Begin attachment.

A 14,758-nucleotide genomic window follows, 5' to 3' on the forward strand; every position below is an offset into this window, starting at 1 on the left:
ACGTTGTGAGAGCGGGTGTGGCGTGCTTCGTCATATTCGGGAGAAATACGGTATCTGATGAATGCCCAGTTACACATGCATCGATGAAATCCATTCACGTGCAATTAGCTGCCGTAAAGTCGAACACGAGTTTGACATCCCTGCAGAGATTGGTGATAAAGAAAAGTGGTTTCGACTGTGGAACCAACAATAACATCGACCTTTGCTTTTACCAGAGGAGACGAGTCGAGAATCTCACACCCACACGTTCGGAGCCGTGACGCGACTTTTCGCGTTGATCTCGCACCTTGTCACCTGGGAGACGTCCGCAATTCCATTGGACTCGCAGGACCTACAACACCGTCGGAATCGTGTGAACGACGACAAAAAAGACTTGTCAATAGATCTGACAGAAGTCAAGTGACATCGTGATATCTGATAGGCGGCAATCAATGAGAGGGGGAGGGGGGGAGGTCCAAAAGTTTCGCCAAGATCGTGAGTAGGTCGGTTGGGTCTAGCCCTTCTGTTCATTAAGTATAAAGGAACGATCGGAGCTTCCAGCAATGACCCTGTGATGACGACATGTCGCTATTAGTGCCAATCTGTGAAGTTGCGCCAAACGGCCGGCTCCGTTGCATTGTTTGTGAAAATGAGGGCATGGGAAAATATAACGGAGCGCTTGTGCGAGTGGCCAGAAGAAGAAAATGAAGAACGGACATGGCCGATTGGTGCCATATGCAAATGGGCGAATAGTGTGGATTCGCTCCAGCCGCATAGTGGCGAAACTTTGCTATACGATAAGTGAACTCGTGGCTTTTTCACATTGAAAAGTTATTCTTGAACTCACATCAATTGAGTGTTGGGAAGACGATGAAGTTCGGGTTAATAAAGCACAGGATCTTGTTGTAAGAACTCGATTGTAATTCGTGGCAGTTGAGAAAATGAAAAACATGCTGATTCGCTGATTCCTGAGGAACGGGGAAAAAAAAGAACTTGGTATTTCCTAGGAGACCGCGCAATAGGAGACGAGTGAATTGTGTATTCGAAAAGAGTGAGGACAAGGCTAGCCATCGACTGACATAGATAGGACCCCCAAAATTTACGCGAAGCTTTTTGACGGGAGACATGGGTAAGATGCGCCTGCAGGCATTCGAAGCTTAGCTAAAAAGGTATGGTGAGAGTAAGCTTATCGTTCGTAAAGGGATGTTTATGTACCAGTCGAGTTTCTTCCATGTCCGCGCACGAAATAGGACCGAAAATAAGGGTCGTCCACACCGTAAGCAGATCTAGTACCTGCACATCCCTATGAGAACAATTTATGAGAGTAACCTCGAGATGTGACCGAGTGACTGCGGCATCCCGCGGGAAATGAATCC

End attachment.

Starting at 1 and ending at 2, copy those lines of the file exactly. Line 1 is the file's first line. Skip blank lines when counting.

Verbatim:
A 14,758-nucleotide genomic window follows, 5' to 3' on the forward strand; every position below is an offset into this window, starting at 1 on the left:
ACGTTGTGAGAGCGGGTGTGGCGTGCTTCGTCATATTCGGGAGAAATACGGTATCTGATGAATGCCCAGTTACACATGCATCGATGAAATCCATTCACGTGCAATTAGCTGCCGTAAAGTCGAACACGAGTTTGACATCCCTGCAGAGATTGGTGATAAAGAAAAGTGGTTTCGACTGTGGAACCAACAATAACATCGACCTTTGCTTTTACCAGAGGAGACGAGTCGAGAATCTCACACCCACACGTTCGGAGCCGTGACGCGACTTTTCGCGTTGATCTCGCACCTTGTCACCTGGGAGACGTCCGCAATTCCATTGGACTCGCAGGACCTACAACACCGTCGGAATCGTGTGAACGACGACAAAAAAGACTTGTCAATAGATCTGACAGAAGTCAAGTGACATCGTGATATCTGATAGGCGGCAATCAATGAGAGGGGGAGGGGGGGAGGTCCAAAAGTTTCGCCAAGATCGTGAGTAGGTCGGTTGGGTCTAGCCCTTCTGTTCATTAAGTATAAAGGAACGATCGGAGCTTCCAGCAATGACCCTGTGATGACGACATGTCGCTATTAGTGCCAATCTGTGAAGTTGCGCCAAACGGCCGGCTCCGTTGCATTGTTTGTGAAAATGAGGGCATGGGAAAATATAACGGAGCGCTTGTGCGAGTGGCCAGAAGAAGAAAATGAAGAACGGACATGGCCGATTGGTGCCATATGCAAATGGGCGAATAGTGTGGATTCGCTCCAGCCGCATAGTGGCGAAACTTTGCTATACGATAAGTGAACTCGTGGCTTTTTCACATTGAAAAGTTATTCTTGAACTCACATCAATTGAGTGTTGGGAAGACGATGAAGTTCGGGTTAATAAAGCACAGGATCTTGTTGTAAGAACTCGATTGTAATTCGTGGCAGTTGAGAAAATGAAAAACATGCTGATTCGCTGATTCCTGAGGAACGGGGAAAAAAAAGAACTTGGTATTTCCTAGGAGACCGCGCAATAGGAGACGAGTGAATTGTGTATTCGAAAAGAGTGAGGACAAGGCTAGCCATCGACTGACATAGATAGGACCCCCAAAATTTACGCGAAGCTTTTTGACGGGAGACATGGGTAAGATGCGCCTGCAGGCATTCGAAGCTTAGCTAAAAAGGTATGGTGAGAGTAAGCTTATCGTTCGTAAAGGGATGTTTATGTACCAGTCGAGTTTCTTCCATGTCCGCGCACGAAATAGGACCGAAAATAAGGGTCGTCCACACCGTAAGCAGATCTAGTACCTGCACATCCCTATGAGAACAATTTATGAGAGTAACCTCGAGATGTGACCGAGTGACTGCGGCATCCCGCGGGAAATGAATCC